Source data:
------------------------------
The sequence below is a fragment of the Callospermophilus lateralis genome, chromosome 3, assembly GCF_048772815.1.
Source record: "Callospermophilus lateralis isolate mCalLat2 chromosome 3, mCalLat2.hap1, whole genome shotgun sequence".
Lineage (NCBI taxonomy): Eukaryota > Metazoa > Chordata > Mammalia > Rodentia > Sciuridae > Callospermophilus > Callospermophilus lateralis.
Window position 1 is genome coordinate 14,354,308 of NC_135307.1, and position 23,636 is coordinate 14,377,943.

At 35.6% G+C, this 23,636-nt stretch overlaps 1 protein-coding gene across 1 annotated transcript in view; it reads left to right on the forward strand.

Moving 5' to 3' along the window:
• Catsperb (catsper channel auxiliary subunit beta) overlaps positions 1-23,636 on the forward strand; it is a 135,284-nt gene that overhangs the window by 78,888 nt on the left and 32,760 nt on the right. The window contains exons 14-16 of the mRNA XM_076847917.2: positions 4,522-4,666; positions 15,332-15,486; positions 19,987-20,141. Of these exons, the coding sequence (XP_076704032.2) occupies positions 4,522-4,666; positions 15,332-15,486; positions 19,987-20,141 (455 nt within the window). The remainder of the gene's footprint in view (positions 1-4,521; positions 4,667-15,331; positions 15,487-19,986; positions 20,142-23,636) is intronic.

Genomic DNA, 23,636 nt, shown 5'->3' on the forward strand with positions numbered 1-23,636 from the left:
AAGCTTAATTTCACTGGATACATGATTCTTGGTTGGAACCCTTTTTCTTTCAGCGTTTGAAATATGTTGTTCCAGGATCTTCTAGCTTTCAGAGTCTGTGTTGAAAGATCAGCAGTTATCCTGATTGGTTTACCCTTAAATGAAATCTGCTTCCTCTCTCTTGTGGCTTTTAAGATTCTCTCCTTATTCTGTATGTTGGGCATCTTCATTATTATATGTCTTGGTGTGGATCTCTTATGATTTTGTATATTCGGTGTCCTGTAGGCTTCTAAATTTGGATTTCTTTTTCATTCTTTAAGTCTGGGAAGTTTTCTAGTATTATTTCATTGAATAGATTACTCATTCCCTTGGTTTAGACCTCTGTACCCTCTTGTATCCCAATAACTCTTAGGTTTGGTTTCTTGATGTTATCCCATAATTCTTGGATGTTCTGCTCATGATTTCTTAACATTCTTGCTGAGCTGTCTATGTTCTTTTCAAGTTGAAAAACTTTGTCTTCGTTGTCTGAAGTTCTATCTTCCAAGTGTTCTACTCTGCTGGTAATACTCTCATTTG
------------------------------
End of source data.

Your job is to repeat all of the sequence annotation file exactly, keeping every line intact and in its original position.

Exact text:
The sequence below is a fragment of the Callospermophilus lateralis genome, chromosome 3, assembly GCF_048772815.1.
Source record: "Callospermophilus lateralis isolate mCalLat2 chromosome 3, mCalLat2.hap1, whole genome shotgun sequence".
Lineage (NCBI taxonomy): Eukaryota > Metazoa > Chordata > Mammalia > Rodentia > Sciuridae > Callospermophilus > Callospermophilus lateralis.
Window position 1 is genome coordinate 14,354,308 of NC_135307.1, and position 23,636 is coordinate 14,377,943.

At 35.6% G+C, this 23,636-nt stretch overlaps 1 protein-coding gene across 1 annotated transcript in view; it reads left to right on the forward strand.

Moving 5' to 3' along the window:
• Catsperb (catsper channel auxiliary subunit beta) overlaps positions 1-23,636 on the forward strand; it is a 135,284-nt gene that overhangs the window by 78,888 nt on the left and 32,760 nt on the right. The window contains exons 14-16 of the mRNA XM_076847917.2: positions 4,522-4,666; positions 15,332-15,486; positions 19,987-20,141. Of these exons, the coding sequence (XP_076704032.2) occupies positions 4,522-4,666; positions 15,332-15,486; positions 19,987-20,141 (455 nt within the window). The remainder of the gene's footprint in view (positions 1-4,521; positions 4,667-15,331; positions 15,487-19,986; positions 20,142-23,636) is intronic.

Genomic DNA, 23,636 nt, shown 5'->3' on the forward strand with positions numbered 1-23,636 from the left:
AAGCTTAATTTCACTGGATACATGATTCTTGGTTGGAACCCTTTTTCTTTCAGCGTTTGAAATATGTTGTTCCAGGATCTTCTAGCTTTCAGAGTCTGTGTTGAAAGATCAGCAGTTATCCTGATTGGTTTACCCTTAAATGAAATCTGCTTCCTCTCTCTTGTGGCTTTTAAGATTCTCTCCTTATTCTGTATGTTGGGCATCTTCATTATTATATGTCTTGGTGTGGATCTCTTATGATTTTGTATATTCGGTGTCCTGTAGGCTTCTAAATTTGGATTTCTTTTTCATTCTTTAAGTCTGGGAAGTTTTCTAGTATTATTTCATTGAATAGATTACTCATTCCCTTGGTTTAGACCTCTGTACCCTCTTGTATCCCAATAACTCTTAGGTTTGGTTTCTTGATGTTATCCCATAATTCTTGGATGTTCTGCTCATGATTTCTTAACATTCTTGCTGAGCTGTCTATGTTCTTTTCAAGTTGAAAAACTTTGTCTTCGTTGTCTGAAGTTCTATCTTCCAAGTGTTCTACTCTGCTGGTAATACTCTCATTTG